This project was a portrait of traditional and contemporary Tokyo; its monuments and traditions. The aim of this project was to give an architectural vision of what it was to be a Japanese living in Edo but mainly what it will be a Japanese living in Omotesando, a neighbourhood known as one of the foremost‚ architectural showcase‘ block. The project was concerned with how architecture of the past shaped contemporary Tokyo. The result, then, was a compromise; a compromise between contradictory aims on the one hand of deriving the maximum potential of old Edo castle, and on the other of understanding contemporary living traditions in Omotesando.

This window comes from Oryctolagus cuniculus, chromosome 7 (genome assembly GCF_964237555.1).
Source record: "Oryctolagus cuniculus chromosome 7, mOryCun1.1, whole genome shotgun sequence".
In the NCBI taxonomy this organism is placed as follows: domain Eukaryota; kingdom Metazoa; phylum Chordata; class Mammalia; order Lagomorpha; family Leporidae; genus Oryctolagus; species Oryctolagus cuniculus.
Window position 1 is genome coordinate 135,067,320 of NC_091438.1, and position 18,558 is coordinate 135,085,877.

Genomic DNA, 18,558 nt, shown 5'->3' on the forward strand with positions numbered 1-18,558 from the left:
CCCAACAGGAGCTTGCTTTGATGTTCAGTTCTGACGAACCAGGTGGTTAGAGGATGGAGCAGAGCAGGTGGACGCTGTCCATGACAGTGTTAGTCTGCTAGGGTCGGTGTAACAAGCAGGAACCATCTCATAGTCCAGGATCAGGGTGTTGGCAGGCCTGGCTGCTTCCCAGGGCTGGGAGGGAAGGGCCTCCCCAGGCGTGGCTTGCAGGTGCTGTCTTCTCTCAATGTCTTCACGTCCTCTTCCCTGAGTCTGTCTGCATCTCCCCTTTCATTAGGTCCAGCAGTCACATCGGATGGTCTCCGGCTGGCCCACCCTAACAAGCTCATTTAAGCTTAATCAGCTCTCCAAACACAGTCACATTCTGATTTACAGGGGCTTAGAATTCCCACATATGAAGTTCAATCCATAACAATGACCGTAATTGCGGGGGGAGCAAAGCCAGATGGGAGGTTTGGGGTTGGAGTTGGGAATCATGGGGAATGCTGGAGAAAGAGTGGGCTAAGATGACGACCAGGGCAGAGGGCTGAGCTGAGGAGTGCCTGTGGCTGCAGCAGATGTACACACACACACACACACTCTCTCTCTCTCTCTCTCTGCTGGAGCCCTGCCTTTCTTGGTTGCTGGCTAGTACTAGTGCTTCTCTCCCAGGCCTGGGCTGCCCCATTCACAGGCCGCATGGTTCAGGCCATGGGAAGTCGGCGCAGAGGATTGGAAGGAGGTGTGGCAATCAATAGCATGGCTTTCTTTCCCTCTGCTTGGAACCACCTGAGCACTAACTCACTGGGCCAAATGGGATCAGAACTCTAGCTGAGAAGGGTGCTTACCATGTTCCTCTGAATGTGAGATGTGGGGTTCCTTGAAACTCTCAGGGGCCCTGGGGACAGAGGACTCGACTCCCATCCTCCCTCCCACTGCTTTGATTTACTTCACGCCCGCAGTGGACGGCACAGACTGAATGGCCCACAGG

During the pre Edo period, the area of Omotesandowas a small post town on the Kamakura Highway. An Iga clan residence was put close to Omotesando to defend Edo, due to its strategic location.This project started with the analysis of the Asano family, daimyos of Aki Province (present-day Hiroshima Prefecture), who maintained its official residence just outside the Sakurada Gate of Edo Castle. The ground plan shows the official residence rebuilt after the fire of 1731, which was in use of the daimyo. The analysis tried to understand modularity of tatami layout in the residence.